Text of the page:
The Election Might Have Killed Criminal Justice Reform

"It's not something Trump wants and leadership has no incentive to anger him over it."

WASHINGTON — Before the election, advocates for criminal justice reform were ready for their moment. There was bipartisan support in both chambers of Congress for it. Speaker Paul Ryan indicated that he wanted to pass it.

Legislation to reduce mandatory minimum sentences for non-violent offenders and that attempts to repair an overburdened prison population that disproportionately incarcerates minorities seemed like a sure thing.

But now aides to members involved in Congress' bipartisan criminal justice reform legislation believe that the effort could essentially die with the election of Donald Trump, who ran an outspoken campaign on restoring law and order.

"It's dead," said one Senate Republican aide close to the criminal justice reform effort. "It's not something Trump wants and leadership has no incentive to anger him over it."

A senior Democratic aide in the Senate said criminal justice reform is "totally dead," at least for the lame duck period. "Beyond that I don't really know."

During the election campaign, Trump repeatedly said the country needed to "bring back law and order" to curb inner city violence. He suggested restoring controversial stop-and-frisk policies, but has otherwise yet to articulate the details of any plan.

At a BuzzFeed Brews event in September, Senators Cory Booker and Mike Lee — two of the Senate's most vocal advocates for criminal justice reform legislation — said they believed that it would pass both chambers overwhelmingly, and Lee argued that it hadn't passed because Majority Leader Mitch McConnell had not put it to a vote.

Others on Capitol Hill are more optimistic about the legislation's future. “The path forward is more complicated, but I wouldn’t say, you know, we’re without hope here,” said another Senate Democratic aide involved in the push for criminal justice reform. He noted that the legislation has bipartisan support in both the House and Senate, and noted that Ryan has said he wants to move it forward.

“The biggest wild card right now is the new administration," he said. "While there was certainly a lot of rhetoric on the campaign trail […] which is certainly cause for caution and pessimism, it still remains to be seen where exactly the new administration is going to come down on any number of issues, criminal justice reform and sentencing reform included."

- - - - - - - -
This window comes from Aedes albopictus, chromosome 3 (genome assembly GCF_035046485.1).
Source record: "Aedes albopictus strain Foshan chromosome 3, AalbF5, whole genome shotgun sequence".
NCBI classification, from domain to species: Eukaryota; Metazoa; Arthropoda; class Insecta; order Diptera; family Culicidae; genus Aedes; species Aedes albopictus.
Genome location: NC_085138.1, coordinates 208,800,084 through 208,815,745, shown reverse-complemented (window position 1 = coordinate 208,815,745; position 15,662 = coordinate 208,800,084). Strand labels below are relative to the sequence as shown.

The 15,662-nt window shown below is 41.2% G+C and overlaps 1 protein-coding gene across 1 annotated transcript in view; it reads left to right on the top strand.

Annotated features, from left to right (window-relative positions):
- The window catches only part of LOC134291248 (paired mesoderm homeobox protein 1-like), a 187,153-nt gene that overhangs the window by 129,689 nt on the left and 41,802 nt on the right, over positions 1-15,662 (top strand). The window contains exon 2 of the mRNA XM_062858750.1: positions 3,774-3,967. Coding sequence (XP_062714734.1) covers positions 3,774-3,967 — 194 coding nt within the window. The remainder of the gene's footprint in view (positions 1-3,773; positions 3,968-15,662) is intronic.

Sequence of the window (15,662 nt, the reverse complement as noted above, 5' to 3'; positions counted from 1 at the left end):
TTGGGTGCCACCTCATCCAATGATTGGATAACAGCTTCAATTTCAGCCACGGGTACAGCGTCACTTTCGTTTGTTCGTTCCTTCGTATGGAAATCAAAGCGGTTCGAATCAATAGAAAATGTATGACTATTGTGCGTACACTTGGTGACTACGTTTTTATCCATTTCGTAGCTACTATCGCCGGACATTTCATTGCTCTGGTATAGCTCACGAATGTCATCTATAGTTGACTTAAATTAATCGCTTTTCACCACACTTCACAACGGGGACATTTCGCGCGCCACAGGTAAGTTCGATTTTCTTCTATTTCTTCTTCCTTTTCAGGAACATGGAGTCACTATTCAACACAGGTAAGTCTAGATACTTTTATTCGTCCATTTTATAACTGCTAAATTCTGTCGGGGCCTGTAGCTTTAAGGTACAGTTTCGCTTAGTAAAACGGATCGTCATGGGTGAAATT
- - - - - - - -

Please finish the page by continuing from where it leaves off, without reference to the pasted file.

Ryan's office did not comment when asked whether criminal justice reform was still a priority for House Republicans. A spokesperson for House Majority Leader Kevin McCarthy said leadership is "still doing member education" on the legislation.

McConnell has said the issue is "very divisive" and that some Republicans still strongly oppose the proposed legislation. He's also said that, going forward, there isn't enough time to work on it in the lame duck because Congress needs to pass another temporary funding bill.

But McConnell told reporters last week that the bill could still come up in the future. "I have some very conservative members who are in favor of it and who are opposed to it," he said. "So it didn't look to me like a good agenda item for us at this point. But I wouldn't want to rule it out for next Congress."

Many have pitched, and continue to pitch, passing criminal justice reform as something that could signal unity between Republicans and Democrats — something Trump has urged since winning the election.

"This legislation is a good example of bipartisan legislation that brings senators from both parties together," said Ben Marter, a spokesperson for Sen. Dick Durbin, one of the co-sponsors of the current legislation. Marter said Durbin is looking forward to talking with Republican Sen. Chuck Grassley and the bill's other co-sponsors about next steps.

In the closing weeks of the Obama administration, however, advocates are hoping that he take advantage of the unilateral, constitutional option he has at his disposal to help address some sentences: clemency.

Meanwhile, advocacy groups are already trying to make a case to the incoming administration for reform. The Coalition for Public Safety released a statement Monday saying it's ready to work with Trump and that across the country, "polling shows the American public wants smart reform."

The NAACP is also quoted in the press release, calling upon Trump "to embrace a modern vision of smart justice reform rather than an outdated philosophy of law and order.”

“Across the country, we have seen governors and legislatures in red and blue states save lives and dollars by undertaking sentencing reform that leads to fairer treatment, tax dollars saved, smaller prison populations, and safer communities," NAACP president Cornell William Brooks is quoted as saying.

Skip to footer